The Fabulous Fabienne

One nurse-midwife’s journey to establishing a community-led health care facility with improved services in Madagascar.

Marie Fabienne Edourdine is standing on the grounds of Manamby Centre Santé de Base, which she helped to remodel with her Madagascar community. / Hasina Verohanitra Rabearihanta for USAID

First published May 2, 2024 by the U.S. Agency for International Development.

Marie Fabienne Edourdine, known fondly as Fabienne, proudly led visitors into Manamby Centre Santé de Base (CSB), or Basic Health Center in English, in her Madagascar community. When Fabienne started at the CSB more than seven years ago, the facility was in very poor condition with an unreliable water supply and inadequate toilets. That’s why the manicured garden and bright shrubs that now greet visitors bring so much meaning.

Before Fabienne’s arrival, there was only one traditional pit latrine that both staff and patients shared. There was no piped water in the facility, not even in the labor and delivery room, and no fencing to mark the health center’s property lines.

“I didn’t even recognize that it was a CSB,” Fabienne said. “Now people come here to take pictures of the facility.”

In Madagascar, roughly 2,600 CSBs are classified as either Level 1 or Level 2, depending on the size of population they serve. CSB1s are staffed by a trained paramedic or nurse. CSB2s, often located in bigger villages or regional centers, are typically staffed by a medical doctor, and have beds and rooms for patients.

Since 2018, the USAID ACCESS project has supported more than 1,800 CSBs throughout the country. This has resulted in the construction and rehabilitation of 100 drinking water points and 180 hygienic toilets in 107 health care facilities, the training of 418 health workers and the establishment of 162 hygiene committees.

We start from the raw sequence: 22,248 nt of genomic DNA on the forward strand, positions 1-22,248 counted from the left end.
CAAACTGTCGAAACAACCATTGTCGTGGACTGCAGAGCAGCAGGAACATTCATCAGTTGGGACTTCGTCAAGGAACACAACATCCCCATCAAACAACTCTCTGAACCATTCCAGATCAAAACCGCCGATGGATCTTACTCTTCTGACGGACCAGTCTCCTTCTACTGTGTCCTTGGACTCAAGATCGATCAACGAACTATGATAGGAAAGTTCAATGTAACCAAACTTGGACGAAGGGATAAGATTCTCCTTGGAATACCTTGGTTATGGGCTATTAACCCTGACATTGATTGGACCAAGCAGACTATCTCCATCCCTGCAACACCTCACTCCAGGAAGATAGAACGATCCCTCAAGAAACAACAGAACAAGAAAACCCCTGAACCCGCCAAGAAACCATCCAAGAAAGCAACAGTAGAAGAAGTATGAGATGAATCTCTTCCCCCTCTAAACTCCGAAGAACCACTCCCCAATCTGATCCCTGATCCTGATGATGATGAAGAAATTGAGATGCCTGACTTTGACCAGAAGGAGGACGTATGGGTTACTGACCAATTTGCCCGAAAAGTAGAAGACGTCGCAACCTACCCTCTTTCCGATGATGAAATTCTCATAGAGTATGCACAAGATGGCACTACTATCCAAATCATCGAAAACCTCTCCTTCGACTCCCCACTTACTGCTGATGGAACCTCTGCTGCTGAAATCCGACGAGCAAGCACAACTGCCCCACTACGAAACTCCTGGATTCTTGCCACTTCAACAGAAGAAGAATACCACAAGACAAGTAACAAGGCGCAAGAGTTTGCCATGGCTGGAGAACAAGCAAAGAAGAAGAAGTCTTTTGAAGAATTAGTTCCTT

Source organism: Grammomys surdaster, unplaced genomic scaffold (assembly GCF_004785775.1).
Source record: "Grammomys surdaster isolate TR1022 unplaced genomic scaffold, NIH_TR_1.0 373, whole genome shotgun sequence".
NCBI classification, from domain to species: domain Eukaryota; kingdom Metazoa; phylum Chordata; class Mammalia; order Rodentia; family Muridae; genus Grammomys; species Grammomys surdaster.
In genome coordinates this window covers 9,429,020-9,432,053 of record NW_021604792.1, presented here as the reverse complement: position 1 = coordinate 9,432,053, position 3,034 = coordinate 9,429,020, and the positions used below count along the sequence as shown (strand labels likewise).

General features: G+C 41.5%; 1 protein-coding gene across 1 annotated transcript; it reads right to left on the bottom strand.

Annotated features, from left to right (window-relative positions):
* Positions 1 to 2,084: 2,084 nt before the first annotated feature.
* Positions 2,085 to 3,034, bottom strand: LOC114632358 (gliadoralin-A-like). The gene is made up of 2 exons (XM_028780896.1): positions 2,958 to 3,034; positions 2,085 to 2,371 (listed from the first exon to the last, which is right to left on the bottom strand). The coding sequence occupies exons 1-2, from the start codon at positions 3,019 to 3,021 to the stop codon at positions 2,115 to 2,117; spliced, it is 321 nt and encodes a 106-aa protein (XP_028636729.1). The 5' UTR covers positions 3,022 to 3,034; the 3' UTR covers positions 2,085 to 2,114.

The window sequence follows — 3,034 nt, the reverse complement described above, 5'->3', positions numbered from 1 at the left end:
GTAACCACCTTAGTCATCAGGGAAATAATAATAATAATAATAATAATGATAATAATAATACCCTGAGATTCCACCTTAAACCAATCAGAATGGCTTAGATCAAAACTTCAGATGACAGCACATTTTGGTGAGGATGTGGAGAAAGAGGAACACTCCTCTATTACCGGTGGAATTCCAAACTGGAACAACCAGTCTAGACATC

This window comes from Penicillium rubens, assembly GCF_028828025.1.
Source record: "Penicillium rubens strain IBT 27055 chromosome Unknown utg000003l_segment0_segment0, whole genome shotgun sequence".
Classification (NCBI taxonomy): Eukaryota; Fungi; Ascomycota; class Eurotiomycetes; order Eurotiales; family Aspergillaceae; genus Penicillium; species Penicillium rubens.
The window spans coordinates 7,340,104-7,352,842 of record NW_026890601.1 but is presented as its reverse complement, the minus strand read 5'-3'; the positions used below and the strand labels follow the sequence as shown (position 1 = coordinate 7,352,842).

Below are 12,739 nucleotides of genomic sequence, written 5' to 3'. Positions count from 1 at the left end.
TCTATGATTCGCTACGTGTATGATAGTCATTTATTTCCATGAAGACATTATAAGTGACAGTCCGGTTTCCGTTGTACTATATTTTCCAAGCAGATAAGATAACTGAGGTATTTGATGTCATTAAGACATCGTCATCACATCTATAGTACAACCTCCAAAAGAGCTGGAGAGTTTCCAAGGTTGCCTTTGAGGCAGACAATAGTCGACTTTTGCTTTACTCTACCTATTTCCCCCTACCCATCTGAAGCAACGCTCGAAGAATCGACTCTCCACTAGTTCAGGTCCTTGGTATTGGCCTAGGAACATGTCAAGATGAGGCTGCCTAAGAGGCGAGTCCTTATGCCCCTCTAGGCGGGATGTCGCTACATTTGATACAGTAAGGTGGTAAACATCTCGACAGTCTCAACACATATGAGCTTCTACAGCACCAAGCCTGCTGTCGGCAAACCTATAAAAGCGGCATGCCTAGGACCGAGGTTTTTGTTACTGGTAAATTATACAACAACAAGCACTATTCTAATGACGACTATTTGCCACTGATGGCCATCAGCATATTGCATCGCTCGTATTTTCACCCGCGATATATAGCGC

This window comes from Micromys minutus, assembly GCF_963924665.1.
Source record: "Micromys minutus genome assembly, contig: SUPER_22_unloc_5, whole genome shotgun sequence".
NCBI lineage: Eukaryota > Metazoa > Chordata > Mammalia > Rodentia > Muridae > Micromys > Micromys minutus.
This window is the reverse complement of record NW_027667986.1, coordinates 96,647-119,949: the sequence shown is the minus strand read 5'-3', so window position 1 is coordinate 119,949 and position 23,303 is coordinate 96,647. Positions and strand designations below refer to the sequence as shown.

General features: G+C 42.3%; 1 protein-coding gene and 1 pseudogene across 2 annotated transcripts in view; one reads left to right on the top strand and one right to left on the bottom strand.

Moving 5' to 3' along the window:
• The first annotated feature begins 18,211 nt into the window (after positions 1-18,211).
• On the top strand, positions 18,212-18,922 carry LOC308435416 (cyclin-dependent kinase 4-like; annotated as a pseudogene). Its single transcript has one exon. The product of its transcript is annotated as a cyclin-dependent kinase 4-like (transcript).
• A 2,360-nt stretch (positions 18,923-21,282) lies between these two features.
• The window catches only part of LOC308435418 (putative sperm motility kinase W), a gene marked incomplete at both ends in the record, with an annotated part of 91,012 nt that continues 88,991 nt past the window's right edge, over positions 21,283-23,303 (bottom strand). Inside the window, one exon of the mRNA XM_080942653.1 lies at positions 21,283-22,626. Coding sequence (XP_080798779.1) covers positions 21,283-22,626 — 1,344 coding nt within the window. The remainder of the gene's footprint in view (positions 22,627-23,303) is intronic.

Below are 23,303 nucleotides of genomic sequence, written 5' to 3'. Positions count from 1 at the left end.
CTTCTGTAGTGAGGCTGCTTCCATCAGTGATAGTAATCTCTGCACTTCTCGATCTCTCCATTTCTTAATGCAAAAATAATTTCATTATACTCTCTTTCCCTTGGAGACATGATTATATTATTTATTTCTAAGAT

In 2021, the Manamby CSB where Fabienne works was certified by the Ministry of Health and Madagascar’s Ministry of Water and Sanitation as a “WASH-Friendly” facility. This means the facility has piped water, sanitary toilets, handwashing facilities for health care staff and patients and waste management facilities. In addition, health staff have been trained on infection prevention control, and there is an established Hygiene Committee.

As a requirement of an investment by ACCESS, the community was expected to contribute roughly $280 to the total $5,000 cost of improvements to the facility.

Through local advocacy efforts, Fabienne, her husband, and other local health staff mobilized their community to contribute a small financial contribution along with in-kind donations, which spurred community ownership and pride in the health facility.

Thanks to her efforts, the health center where Fabienne works is not only a beauty on the outside, but a health care winner on the inside. It is known as a “WASH-Friendly” facility, which means it has piped water, sanitary toilets, handwashing facilities for health care staff and patients, and waste management facilities. / Hasina Verohanitra Rabearihanta for USAID

That was just the start of Fabienne’s mission to transform the health center.

Another requirement of a WASH-Friendly facility is the formation of a Hygiene Committee composed of government officials, CSB staff, and community members. Their role is to keep the facility clean and develop annual work plans to specify the role and responsibilities of each member.